408 867-0143 | Since 1973 | ISA Certified Arborist
Saratoga Tree Service

Fruit control on the European Olive


Olive trees are a common addition to many of the California landscapes due to the beauty of the tree but more often due to the transplantability of the large specimen. Many developers in the efforts to give a complex a mature look, imported Olive trees from orchards. In some areas, the value of selling a whole tree for transplant is greater than the perceived benefit of harvesting the olives. Some types of fruit trees are in greater demand and farmers will often change tree varieties in an orchard.


While the trees are very attractive, they are also very messy. As most homeowners are not inclined to pick the fruit, the incentive to try to control the mess becomes very important. (Especially if you have white carpets!)


Fruit control is done primarily in two ways.

Growth retardant

(1) Spray a growth retardant prior to blossom development. This technique is generally the method used these days because it doesn’t require such exacting timing.


thin olive branch

Acid spray

(2) spray an acid during blossom formation.


deformed olive branchSpray the tree before the blossoms form and the slowing down of the growth causes a short circuit in the trees system and the blossoms don’t form. This technique has one major drawback and that is leaf deformation. The leaves that develop after spraying are thin and don’t provide the surface for photosynthesis that a normal leaf provides. This can and often does lead to tree decline in health. Trees that are routinely sprayed every year can lose vigor and sometimes die.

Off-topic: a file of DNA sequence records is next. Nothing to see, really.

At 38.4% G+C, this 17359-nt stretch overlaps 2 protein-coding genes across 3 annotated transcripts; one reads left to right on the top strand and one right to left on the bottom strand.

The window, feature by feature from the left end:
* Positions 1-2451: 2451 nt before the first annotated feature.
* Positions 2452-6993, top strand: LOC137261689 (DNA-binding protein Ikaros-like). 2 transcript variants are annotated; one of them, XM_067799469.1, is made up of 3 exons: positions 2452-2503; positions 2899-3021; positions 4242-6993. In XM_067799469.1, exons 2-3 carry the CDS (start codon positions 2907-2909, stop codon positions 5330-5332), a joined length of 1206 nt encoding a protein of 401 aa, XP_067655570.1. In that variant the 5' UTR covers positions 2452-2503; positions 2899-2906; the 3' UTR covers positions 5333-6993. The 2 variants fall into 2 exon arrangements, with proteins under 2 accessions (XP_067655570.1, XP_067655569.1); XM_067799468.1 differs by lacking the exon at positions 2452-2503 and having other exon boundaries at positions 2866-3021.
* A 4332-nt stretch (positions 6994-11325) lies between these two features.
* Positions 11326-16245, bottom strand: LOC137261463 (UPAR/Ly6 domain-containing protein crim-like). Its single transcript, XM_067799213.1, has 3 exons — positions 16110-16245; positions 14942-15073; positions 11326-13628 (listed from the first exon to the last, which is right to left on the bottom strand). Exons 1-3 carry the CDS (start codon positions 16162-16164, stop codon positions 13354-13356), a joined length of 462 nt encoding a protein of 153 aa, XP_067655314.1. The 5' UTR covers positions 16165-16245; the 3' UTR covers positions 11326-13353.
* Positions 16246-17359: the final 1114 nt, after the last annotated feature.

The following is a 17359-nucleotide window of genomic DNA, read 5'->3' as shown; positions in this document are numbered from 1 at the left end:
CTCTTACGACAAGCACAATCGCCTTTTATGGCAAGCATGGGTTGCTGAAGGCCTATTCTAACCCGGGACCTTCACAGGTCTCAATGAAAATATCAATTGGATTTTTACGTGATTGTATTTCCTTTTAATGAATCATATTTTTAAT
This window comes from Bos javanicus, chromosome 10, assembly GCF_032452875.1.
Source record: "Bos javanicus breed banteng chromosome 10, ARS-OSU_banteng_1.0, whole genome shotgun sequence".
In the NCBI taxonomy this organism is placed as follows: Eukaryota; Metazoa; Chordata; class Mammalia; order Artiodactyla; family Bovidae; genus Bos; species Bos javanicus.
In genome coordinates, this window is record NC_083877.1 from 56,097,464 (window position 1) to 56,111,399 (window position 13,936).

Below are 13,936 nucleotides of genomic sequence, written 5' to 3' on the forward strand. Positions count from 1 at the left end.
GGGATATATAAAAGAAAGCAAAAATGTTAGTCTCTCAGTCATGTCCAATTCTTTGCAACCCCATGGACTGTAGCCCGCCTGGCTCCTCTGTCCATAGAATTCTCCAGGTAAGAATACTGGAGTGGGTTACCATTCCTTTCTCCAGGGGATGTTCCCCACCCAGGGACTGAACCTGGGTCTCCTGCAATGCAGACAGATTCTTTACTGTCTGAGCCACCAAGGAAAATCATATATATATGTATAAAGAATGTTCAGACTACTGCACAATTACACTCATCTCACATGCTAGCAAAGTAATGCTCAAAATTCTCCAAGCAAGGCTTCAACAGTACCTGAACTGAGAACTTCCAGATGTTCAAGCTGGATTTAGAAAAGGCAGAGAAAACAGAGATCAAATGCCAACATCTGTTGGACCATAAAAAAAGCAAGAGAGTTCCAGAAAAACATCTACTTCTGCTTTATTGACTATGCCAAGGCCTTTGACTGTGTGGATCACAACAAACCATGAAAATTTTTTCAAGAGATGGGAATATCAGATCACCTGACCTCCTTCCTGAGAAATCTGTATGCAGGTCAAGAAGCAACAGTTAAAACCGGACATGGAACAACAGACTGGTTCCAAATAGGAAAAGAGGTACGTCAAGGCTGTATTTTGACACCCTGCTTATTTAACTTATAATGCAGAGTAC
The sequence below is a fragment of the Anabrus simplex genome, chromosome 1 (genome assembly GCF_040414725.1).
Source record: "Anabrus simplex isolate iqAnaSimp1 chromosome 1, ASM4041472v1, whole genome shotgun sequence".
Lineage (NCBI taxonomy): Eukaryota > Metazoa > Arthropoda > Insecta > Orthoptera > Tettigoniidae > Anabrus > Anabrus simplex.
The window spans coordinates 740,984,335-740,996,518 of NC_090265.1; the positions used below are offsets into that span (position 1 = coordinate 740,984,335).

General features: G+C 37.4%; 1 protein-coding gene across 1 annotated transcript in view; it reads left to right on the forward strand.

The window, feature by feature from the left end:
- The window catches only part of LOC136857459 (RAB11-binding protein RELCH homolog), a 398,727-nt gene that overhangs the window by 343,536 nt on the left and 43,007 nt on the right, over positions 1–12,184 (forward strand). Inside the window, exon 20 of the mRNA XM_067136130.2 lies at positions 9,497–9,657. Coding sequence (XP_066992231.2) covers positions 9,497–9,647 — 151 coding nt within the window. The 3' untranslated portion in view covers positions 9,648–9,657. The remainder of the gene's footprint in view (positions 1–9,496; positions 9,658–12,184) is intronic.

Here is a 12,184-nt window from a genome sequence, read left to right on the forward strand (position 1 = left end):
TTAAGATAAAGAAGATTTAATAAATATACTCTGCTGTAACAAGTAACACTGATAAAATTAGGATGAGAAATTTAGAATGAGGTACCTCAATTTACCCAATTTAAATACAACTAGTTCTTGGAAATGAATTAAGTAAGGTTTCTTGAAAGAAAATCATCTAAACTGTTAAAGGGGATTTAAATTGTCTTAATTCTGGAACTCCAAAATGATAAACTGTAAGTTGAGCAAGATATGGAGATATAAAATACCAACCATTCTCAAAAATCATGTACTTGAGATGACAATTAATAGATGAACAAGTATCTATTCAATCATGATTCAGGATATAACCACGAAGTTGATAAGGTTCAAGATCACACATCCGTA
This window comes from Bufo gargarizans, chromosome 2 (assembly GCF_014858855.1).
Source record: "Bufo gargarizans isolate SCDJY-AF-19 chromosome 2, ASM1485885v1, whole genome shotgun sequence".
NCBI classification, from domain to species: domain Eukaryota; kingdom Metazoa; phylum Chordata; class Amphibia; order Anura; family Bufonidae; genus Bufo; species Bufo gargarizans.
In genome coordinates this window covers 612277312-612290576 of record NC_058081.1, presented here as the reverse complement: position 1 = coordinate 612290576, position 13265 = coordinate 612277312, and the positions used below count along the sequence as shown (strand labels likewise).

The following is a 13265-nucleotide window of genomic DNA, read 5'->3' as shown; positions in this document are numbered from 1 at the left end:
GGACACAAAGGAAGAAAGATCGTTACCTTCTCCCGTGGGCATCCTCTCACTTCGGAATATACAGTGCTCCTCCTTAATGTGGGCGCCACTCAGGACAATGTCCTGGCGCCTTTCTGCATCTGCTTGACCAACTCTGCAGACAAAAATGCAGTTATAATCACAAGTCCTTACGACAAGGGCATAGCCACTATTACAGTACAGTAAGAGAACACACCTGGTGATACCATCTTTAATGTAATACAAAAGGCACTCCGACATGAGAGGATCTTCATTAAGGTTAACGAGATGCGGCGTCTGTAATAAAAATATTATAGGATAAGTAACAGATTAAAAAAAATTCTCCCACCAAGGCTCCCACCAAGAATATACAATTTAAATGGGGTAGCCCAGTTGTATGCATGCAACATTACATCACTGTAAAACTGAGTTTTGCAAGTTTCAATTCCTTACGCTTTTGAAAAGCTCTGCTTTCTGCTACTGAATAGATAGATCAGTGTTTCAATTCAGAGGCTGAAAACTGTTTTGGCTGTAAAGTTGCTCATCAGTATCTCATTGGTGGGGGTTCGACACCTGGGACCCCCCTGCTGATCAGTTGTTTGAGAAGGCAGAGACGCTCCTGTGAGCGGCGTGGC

The second method used frequently is to time the set of blossoms to when they just open up. An acid based spray will cause these opened blossoms to fall off and not turn into an olive. One big problem with this method is timing. Spray too early and you get poor results. Also the trees generally need two sprays about ten days apart because all blossoms don’t open at the same time. Sometimes there is some yellowing on the foliage due to the acid burn but the damage is minimal. NOTE: Plants under trees are dripped on!

A third approach is to spray the open blossoms vigorously with high pressure water. This can knock off the blooms and decrease the olive population. Frequent sprays are needed to get as many of the blossoms as possible and this procedure only reduces the crop.


Olive blossomsAll of these procedures are limited to reducing the crop. A very thorough spray of the growth retardant seems to have the best results but also causes the most damage to the tree. Other trees are also sprayed for fruit reduction such as Liquidambar and Privet. These are limited to the time of blossom development for that variety of tree.


We generally try to discourage the spraying of trees for fruit reduction in most cases. There is so much evidence of damage to olives from the spraying that we try to encourage our clients to learn to deal with the olives if possible. Try the water spray when the blossoms form and the olives you do get will be larger and possibly better for eating! That is a whole different topic but worth looking into. I have eaten some great home canned olives.




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